The last couple of years there’s been a spate of excellent DVD releases covering Bob Dylan’s early and mid-’60s music, including Martin Scorsese’s interesting and insightful semi-authorized documentary No Direction Home, the classic D.A. Pennebaker film Don’t Look Back, and now this 83-minute compilation of performances culled from three consecutive years of the Newport Folk Festival. Directed by Murray Lerner, the DVD offers a fascinating glimpse of both Dylan’s evolution as a songwriter in the mid-‘60s, and how we was perceived and received by the folk music world as he began his ascendancy towards genuine stardom. The emphasis here is on Dylan’s performances; there is no narration or linear thread, very little offstage footage and no talking heads per se, save for a brief casual interview from the period with Joan Baez (who also sings with Dylan on a few songs in the 1963 and ’64 segments) and a remark from a concertgoer in 1965 questioning Dylan’s relevance in light of his increasing popularity.
Most of what’s here is crisp but simply shot black and white footage (usually from two cameras) of a man with his guitar (and harmonica) singing his songs in his inimitable style. Much of it is in extreme close-up, with just Dylan’s head and a microphone in the frame—great for really digging into the lyrics without any distractions. The first two years’ music is mono (but very clear); by ’65 it’s stereo—just in time for Dylan’s move to electric music.
It’s fascinating witnessing the way the crowd reaction to Dylan changes over the course of the three festivals. When we first see him in 1963 at an afternoon workshop playing “North Country Blues” (which he introduces, accurately, as a song about iron ore mining—don’tcha love folk music?!), you can tell he has some fans already, but you can also sense the curiosity of the crowd, and feel them sort of saying, “Hey, who is this guy? He’s pretty damn good.” The great Doc Watson sits beside him at the workshop, engrossed in the tale Dylan spins in the song. When Joan Baez comes out and joins Dylan on “With God on Our Side,” you can tell that she was the bigger star in that universe then…but it would be the last time that would be the case. By 1964, he would be the biggest name in folk music. The DVD artfully switches from the Dylan-Baez workshop performance of that song to one on the main stage that night, and then settles into a few other solo tunes, including the wry “Talkin’ World War III Blues,” “Who Killed Davey Moore?” and the already popular anthem, “Blowin’ in the Wind.”
The 1964 segment opens with a stage introduction from folk icon Pete Seeger followed by a spellbinding (pre-Byrds) take on “Mr. Tambourine Man.” Next comes a cute montage where we get a verse of Johnny Cash singing “Don’t Think Twice, It’s Alright,” (after praising Dylan as the best songwriter in America); a bit of Baez imitating Dylan singing a song she popularized, called “Mary Hamilton”; and Dylan and Baez barely keeping a straight face during a ragged “It Ain’t Me Babe.” “Chimes of Freedom” ends the segment with poetic power and grace. The crowd doesn’t want Dylan’s set to end and poor Peter Yarrow (of Peter, Paul & Mary) has the unenviable task of informing the cheering throng that there is no time for an encore; that there’s a schedule to keep. Finally, Bob comes out, looking all smiley and goofy, and briefly explains there is no time left for him to play and tells the crowd that he loves them. Aww!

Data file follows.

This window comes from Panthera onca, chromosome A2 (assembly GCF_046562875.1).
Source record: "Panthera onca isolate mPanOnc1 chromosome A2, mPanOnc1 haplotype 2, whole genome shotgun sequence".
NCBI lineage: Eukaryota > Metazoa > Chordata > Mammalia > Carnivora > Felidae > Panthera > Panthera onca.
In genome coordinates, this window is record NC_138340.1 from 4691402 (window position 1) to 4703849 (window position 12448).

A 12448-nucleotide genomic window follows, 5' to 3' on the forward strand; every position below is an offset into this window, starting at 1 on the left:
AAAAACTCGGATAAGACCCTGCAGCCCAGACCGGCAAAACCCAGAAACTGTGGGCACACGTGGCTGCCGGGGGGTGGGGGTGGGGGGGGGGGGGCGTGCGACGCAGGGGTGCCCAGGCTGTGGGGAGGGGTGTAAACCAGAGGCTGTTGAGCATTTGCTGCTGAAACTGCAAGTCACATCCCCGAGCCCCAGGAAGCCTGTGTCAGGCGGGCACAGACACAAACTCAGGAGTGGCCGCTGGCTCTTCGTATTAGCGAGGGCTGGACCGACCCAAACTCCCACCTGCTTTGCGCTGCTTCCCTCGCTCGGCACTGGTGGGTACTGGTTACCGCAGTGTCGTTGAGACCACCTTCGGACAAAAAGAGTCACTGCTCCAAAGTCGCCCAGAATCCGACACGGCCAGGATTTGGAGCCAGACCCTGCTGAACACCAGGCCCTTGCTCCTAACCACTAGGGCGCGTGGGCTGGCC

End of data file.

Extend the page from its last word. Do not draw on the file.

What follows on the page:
And then we go to 1965. Everything seems cool at the very well-attended afternoon workshop performance, as Dylan rolls through “If You Gotta Go Now” and one of my all-time favorite tunes, “Love Minus Zero/No Limit.” But when that performance ends and he gets into a car to leave, the crowd presses around the car and for the first time we get the sense of just how popular he has become. He looks at once amused and disturbed by the fact that he is momentarily, literally, a prisoner of his own fame. Next we get a taste of the of what’s to come that evening, as in the empty arena he and an electric band (most of the Butterfield Blues Band, featuring Mike Bloomfield on guitar) do a partial soundcheck on a new tune—what we omniscient viewers from the future know is his classic “Like A Rolling Stone.”
Then the scene switches to that night and Dylan and the band roar through an assured “Maggie’s Farm.” As has been widely reported by eyewitnesses over the years, the applause at the end of the number is mixed in with a lot of booing—Dylan, still rising hero of the folk scene, has betrayed his followers by plugging in! To which I say….Get over it! Next comes a full-on version of “Like a Rolling Stone,” and though slightly tentative musically, it’s still magnificent, with Bloomfield unleashing great flurries of squealing notes and Al Kooper steady on the B-3 organ. (Unfortunately, during the segment with the band we never really see anyone other than Dylan; at last the limitations of the two camera-approach rear their ugly head.) Again the reaction is mixed, to put it charitably, though since it evidently concludes the set, there is a call for an encore, and Peter Yarrow assures the crowd that Bob will be back…with an acoustic guitar! Indeed, he comes back for “Mr. Tambourine Man” and one of the highlights of the disc—a gripping version of “It’s All Over Now, Baby Blue.” Little did the audience know what was just around the next bend—Blonde On Blonde and a million other changes.
Obviously, if you’re a Dylan fan, this DVD should be considered an essential purchase. Good stuff; it feels real and true, just like the remarkable music it celebrates.
Some credit info: Music supervisor: Steve Berkowitz. Music mixer: Michael Brauer/Quad Studios. Rerecording engineer: Mike Fisher. Mastering: Mark Wilder.
You can hunt me down at firstname.lastname@example.org.